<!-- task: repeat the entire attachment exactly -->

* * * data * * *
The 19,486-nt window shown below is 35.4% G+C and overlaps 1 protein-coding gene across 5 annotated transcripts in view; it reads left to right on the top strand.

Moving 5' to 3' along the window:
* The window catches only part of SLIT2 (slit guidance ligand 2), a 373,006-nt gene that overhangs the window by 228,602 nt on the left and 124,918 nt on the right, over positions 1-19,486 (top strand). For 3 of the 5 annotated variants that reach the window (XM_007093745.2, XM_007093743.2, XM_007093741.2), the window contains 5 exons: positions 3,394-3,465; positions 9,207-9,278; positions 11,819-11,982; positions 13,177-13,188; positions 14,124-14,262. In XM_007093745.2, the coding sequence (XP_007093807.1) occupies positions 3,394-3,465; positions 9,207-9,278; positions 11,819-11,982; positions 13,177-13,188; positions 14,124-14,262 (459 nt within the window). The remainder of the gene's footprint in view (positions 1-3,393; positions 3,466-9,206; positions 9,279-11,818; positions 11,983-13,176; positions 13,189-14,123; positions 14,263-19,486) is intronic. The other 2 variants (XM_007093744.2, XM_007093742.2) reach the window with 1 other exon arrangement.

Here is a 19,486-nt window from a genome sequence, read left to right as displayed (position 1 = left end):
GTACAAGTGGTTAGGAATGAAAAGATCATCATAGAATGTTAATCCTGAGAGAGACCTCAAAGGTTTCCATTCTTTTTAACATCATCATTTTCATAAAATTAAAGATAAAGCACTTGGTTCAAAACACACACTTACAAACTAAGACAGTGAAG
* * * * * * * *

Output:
The 19,486-nt window shown below is 35.4% G+C and overlaps 1 protein-coding gene across 5 annotated transcripts in view; it reads left to right on the top strand.

Moving 5' to 3' along the window:
* The window catches only part of SLIT2 (slit guidance ligand 2), a 373,006-nt gene that overhangs the window by 228,602 nt on the left and 124,918 nt on the right, over positions 1-19,486 (top strand). For 3 of the 5 annotated variants that reach the window (XM_007093745.2, XM_007093743.2, XM_007093741.2), the window contains 5 exons: positions 3,394-3,465; positions 9,207-9,278; positions 11,819-11,982; positions 13,177-13,188; positions 14,124-14,262. In XM_007093745.2, the coding sequence (XP_007093807.1) occupies positions 3,394-3,465; positions 9,207-9,278; positions 11,819-11,982; positions 13,177-13,188; positions 14,124-14,262 (459 nt within the window). The remainder of the gene's footprint in view (positions 1-3,393; positions 3,466-9,206; positions 9,279-11,818; positions 11,983-13,176; positions 13,189-14,123; positions 14,263-19,486) is intronic. The other 2 variants (XM_007093744.2, XM_007093742.2) reach the window with 1 other exon arrangement.

Here is a 19,486-nt window from a genome sequence, read left to right as displayed (position 1 = left end):
GTACAAGTGGTTAGGAATGAAAAGATCATCATAGAATGTTAATCCTGAGAGAGACCTCAAAGGTTTCCATTCTTTTTAACATCATCATTTTCATAAAATTAAAGATAAAGCACTTGGTTCAAAACACACACTTACAAACTAAGACAGTGAAG